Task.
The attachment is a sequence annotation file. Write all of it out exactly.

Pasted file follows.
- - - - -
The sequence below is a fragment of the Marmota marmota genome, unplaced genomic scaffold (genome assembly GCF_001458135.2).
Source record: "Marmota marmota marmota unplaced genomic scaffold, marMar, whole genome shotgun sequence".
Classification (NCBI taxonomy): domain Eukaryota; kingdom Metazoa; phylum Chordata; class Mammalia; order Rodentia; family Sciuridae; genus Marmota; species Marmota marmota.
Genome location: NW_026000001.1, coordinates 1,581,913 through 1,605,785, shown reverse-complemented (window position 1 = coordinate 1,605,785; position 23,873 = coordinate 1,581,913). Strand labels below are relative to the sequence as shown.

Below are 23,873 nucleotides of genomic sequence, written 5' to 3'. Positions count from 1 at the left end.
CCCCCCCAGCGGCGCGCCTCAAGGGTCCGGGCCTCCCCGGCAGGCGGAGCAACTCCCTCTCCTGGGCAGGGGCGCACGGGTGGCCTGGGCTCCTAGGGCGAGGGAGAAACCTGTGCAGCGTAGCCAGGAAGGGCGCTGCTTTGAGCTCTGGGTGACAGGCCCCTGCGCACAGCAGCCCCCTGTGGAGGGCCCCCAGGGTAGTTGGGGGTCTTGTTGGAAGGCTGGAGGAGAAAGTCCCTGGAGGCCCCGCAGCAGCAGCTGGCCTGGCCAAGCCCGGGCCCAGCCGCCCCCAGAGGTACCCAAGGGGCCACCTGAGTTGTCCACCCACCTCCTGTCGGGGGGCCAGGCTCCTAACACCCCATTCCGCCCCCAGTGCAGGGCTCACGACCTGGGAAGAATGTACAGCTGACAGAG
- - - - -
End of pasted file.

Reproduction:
The sequence below is a fragment of the Marmota marmota genome, unplaced genomic scaffold (genome assembly GCF_001458135.2).
Source record: "Marmota marmota marmota unplaced genomic scaffold, marMar, whole genome shotgun sequence".
Classification (NCBI taxonomy): domain Eukaryota; kingdom Metazoa; phylum Chordata; class Mammalia; order Rodentia; family Sciuridae; genus Marmota; species Marmota marmota.
Genome location: NW_026000001.1, coordinates 1,581,913 through 1,605,785, shown reverse-complemented (window position 1 = coordinate 1,605,785; position 23,873 = coordinate 1,581,913). Strand labels below are relative to the sequence as shown.

Below are 23,873 nucleotides of genomic sequence, written 5' to 3'. Positions count from 1 at the left end.
CCCCCCCAGCGGCGCGCCTCAAGGGTCCGGGCCTCCCCGGCAGGCGGAGCAACTCCCTCTCCTGGGCAGGGGCGCACGGGTGGCCTGGGCTCCTAGGGCGAGGGAGAAACCTGTGCAGCGTAGCCAGGAAGGGCGCTGCTTTGAGCTCTGGGTGACAGGCCCCTGCGCACAGCAGCCCCCTGTGGAGGGCCCCCAGGGTAGTTGGGGGTCTTGTTGGAAGGCTGGAGGAGAAAGTCCCTGGAGGCCCCGCAGCAGCAGCTGGCCTGGCCAAGCCCGGGCCCAGCCGCCCCCAGAGGTACCCAAGGGGCCACCTGAGTTGTCCACCCACCTCCTGTCGGGGGGCCAGGCTCCTAACACCCCATTCCGCCCCCAGTGCAGGGCTCACGACCTGGGAAGAATGTACAGCTGACAGAG